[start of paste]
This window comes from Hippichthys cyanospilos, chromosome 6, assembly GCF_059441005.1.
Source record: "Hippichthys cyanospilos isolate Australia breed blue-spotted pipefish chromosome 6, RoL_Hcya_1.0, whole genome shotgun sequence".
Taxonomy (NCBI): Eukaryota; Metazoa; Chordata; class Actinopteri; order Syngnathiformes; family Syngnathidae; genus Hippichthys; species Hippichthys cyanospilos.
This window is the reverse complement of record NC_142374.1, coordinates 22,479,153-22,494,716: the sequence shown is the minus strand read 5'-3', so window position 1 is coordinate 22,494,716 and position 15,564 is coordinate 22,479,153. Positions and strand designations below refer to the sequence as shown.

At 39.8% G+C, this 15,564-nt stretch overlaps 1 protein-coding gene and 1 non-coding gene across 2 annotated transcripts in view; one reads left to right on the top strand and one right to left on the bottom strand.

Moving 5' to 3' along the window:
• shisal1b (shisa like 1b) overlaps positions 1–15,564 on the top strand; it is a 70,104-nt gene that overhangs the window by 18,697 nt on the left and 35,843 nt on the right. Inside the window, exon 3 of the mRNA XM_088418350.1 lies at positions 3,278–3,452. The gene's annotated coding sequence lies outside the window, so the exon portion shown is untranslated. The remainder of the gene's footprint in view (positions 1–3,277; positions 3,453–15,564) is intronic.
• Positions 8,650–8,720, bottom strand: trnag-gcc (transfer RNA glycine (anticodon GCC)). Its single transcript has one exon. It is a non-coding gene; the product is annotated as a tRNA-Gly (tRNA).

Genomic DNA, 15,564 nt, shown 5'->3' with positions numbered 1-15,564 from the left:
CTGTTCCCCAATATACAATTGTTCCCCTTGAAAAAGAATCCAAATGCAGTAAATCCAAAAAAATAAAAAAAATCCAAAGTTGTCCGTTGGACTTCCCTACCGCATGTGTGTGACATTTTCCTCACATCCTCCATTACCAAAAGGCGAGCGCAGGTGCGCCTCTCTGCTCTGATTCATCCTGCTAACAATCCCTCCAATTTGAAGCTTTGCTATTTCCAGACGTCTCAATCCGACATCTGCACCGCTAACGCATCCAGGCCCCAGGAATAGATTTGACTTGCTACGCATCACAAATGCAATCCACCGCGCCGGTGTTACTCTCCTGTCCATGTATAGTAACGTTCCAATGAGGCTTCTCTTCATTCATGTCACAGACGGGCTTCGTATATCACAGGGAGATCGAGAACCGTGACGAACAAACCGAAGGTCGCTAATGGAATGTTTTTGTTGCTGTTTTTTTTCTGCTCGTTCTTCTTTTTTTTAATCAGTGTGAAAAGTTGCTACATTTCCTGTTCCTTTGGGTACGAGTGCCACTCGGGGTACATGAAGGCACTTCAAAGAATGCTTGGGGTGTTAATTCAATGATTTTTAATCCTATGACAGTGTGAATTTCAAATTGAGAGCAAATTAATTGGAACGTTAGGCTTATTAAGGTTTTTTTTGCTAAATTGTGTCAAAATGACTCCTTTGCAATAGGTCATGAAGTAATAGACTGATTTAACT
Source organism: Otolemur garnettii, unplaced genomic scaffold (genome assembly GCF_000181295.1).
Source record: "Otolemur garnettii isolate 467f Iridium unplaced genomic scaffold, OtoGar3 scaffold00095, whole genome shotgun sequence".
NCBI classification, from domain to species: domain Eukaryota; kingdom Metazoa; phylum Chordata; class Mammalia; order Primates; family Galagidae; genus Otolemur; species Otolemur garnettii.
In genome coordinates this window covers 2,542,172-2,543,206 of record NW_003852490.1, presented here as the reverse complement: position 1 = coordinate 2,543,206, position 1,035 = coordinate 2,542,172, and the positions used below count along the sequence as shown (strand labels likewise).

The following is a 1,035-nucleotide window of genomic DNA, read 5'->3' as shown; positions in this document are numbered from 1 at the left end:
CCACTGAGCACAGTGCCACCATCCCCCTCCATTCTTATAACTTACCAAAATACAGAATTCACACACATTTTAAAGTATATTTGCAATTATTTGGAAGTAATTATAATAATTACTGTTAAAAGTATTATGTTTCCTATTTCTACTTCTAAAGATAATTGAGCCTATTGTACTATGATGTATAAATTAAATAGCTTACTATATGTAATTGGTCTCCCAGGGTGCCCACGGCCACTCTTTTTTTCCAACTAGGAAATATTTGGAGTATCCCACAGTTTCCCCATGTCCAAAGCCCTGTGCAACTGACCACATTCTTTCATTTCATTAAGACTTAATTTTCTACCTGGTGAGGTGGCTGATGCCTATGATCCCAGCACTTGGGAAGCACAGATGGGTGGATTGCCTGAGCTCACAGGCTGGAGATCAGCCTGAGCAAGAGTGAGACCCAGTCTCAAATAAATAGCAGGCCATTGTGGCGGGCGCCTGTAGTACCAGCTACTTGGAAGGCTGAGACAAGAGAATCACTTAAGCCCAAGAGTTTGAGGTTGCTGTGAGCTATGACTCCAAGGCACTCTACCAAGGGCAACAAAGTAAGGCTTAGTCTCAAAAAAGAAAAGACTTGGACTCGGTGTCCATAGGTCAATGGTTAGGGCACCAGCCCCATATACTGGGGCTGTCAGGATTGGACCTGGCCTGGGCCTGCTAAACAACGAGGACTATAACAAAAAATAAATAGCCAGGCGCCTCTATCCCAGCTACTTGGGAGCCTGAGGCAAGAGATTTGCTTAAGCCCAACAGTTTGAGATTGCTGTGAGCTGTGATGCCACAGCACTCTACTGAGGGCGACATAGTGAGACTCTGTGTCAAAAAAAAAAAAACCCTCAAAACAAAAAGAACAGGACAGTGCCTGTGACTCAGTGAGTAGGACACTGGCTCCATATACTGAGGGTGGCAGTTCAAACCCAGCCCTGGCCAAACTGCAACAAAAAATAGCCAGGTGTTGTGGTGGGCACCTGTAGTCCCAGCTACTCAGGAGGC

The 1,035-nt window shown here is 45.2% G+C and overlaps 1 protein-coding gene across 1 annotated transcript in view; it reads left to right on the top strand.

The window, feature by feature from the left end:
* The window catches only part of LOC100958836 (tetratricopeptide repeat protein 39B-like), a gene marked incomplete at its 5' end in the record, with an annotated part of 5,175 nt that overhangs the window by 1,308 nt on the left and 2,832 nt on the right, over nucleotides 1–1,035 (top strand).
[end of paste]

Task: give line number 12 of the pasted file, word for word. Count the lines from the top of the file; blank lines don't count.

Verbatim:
Source record: "Otolemur garnettii isolate 467f Iridium unplaced genomic scaffold, OtoGar3 scaffold00095, whole genome shotgun sequence".